For comprehensive heart care, few medical centers rival the success of Gundersen. Although we've long treated patients with heart valve problems, we took it one step further by establishing a coordinated Valve Clinic.
To evaluate and manage adult patients with heart valve problems ranging from mild to complex the Valve Clinic brings together several heart and imaging specialists.
Referrals to the Valve Clinic
Ask your primary care provider for a referral to the Gundersen Valve Clinic if you've had:
- Heart murmur
- Abnormal echo
- Other symptoms of a heart valve problem
A Valve Clinic coordinator reviews your case file prior to your visit, and schedules appointments and consultations with the necessary specialists—generally all in a single visit. You'll first meet with one of our cardiologists who has reviewed your medical history and prior test results. If further testing is needed, we have nationally accredited imaging services with state-of-the-art equipment to perform diagnostic tests.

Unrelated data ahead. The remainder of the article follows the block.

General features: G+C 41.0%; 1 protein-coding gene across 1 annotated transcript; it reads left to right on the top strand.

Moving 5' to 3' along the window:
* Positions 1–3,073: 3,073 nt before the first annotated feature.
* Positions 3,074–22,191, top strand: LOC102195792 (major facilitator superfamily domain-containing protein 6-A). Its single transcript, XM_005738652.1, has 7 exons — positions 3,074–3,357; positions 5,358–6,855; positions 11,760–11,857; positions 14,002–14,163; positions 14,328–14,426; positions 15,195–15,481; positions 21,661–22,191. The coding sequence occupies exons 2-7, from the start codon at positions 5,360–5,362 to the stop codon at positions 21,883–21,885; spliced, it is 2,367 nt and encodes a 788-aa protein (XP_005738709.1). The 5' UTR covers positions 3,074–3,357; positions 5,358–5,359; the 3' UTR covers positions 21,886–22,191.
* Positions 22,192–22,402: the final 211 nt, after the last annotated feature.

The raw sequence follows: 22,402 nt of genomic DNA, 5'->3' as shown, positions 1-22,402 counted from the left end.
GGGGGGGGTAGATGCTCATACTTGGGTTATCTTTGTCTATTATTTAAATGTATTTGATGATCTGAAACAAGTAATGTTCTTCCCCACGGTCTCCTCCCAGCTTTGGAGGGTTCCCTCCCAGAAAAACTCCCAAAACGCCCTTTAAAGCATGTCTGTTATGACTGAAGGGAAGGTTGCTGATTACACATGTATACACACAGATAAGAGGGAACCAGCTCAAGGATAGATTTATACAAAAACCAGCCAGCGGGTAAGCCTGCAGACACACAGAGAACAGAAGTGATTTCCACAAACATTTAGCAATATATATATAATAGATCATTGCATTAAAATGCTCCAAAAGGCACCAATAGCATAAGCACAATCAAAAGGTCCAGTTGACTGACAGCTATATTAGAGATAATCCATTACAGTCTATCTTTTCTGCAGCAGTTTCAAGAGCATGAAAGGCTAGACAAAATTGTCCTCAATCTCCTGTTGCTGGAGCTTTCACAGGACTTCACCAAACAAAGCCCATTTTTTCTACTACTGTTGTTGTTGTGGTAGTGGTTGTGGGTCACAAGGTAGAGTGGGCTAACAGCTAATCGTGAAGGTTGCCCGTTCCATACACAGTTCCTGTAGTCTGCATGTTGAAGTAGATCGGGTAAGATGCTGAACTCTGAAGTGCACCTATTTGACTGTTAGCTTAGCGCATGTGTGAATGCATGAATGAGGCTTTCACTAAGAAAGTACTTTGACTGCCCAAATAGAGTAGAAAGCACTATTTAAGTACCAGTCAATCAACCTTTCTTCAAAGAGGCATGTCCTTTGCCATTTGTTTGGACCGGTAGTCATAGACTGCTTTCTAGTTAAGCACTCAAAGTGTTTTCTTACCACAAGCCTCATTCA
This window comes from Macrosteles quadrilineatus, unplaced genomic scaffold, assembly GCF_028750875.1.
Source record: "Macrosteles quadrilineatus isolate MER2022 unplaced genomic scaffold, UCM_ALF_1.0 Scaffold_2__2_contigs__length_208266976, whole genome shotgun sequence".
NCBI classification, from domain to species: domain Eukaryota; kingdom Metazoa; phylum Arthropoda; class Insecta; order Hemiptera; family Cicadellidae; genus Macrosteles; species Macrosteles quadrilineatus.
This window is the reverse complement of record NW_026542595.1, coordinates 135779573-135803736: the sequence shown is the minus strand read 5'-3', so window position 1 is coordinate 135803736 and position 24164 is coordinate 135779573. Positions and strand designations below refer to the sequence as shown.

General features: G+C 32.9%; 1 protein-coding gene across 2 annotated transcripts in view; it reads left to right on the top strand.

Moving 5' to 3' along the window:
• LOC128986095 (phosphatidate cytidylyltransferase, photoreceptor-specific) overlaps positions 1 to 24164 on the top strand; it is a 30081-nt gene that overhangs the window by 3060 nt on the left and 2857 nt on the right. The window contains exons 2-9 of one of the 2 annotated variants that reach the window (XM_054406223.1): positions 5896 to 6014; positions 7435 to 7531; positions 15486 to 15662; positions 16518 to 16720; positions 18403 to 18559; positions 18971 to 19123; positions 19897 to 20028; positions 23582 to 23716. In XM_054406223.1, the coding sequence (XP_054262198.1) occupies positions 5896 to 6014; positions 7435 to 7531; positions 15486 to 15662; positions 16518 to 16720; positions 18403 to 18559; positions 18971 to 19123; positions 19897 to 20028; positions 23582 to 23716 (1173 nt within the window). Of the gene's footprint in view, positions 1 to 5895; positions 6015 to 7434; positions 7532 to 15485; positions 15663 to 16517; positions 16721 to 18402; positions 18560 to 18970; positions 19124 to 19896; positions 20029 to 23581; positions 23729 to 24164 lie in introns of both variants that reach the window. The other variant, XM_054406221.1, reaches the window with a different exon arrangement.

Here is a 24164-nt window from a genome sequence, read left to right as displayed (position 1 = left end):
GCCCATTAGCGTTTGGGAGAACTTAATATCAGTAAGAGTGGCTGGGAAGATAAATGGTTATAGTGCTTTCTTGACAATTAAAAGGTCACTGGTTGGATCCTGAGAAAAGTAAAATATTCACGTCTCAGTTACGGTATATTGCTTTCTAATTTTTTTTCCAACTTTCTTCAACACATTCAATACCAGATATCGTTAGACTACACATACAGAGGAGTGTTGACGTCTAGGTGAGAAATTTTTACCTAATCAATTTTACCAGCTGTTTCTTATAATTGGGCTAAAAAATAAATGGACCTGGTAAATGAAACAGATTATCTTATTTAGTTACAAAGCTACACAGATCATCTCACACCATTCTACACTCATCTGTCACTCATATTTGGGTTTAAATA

After a thorough evaluation, the findings are reviewed by your care team. A report outlining the findings and treatment recommendations will be shared with you and your primary care provider.
We'll work with you to provide the appropriate level of care. This may include:
- Sharing care where we provide only the initial consultation with follow up care provided by your doctor
- Ongoing management of your valve problem
- Involving our heart failure team or cardiac surgery team
- Coordinating a direct cardiovascular surgery consultation if you've already seen a cardiologist
If surgery is warranted, we offer open heart and minimally invasive surgical options. The best option will depend on the type and severity of your valve problem, valve repair versus replacement, your health and preference. If you have heart failure, the team can also call on support from our Heart Failure Clinic to review options for medical management of the valve problem.
Minimally invasive option available
Transcatheter aortic valve replacement or TAVR is a minimally invasive heart valve replacement procedure. It's for patients with aortic valve stenosis, a narrowing of the valve in the main heart artery due to calcium deposits. The condition causes the valve to not work properly so the heart must work harder to pump blood through the valve.
Treatment for aortic valve stenosis is usually valve replacement done as an open heart procedure, but many patients are not candidates for this traditional surgery.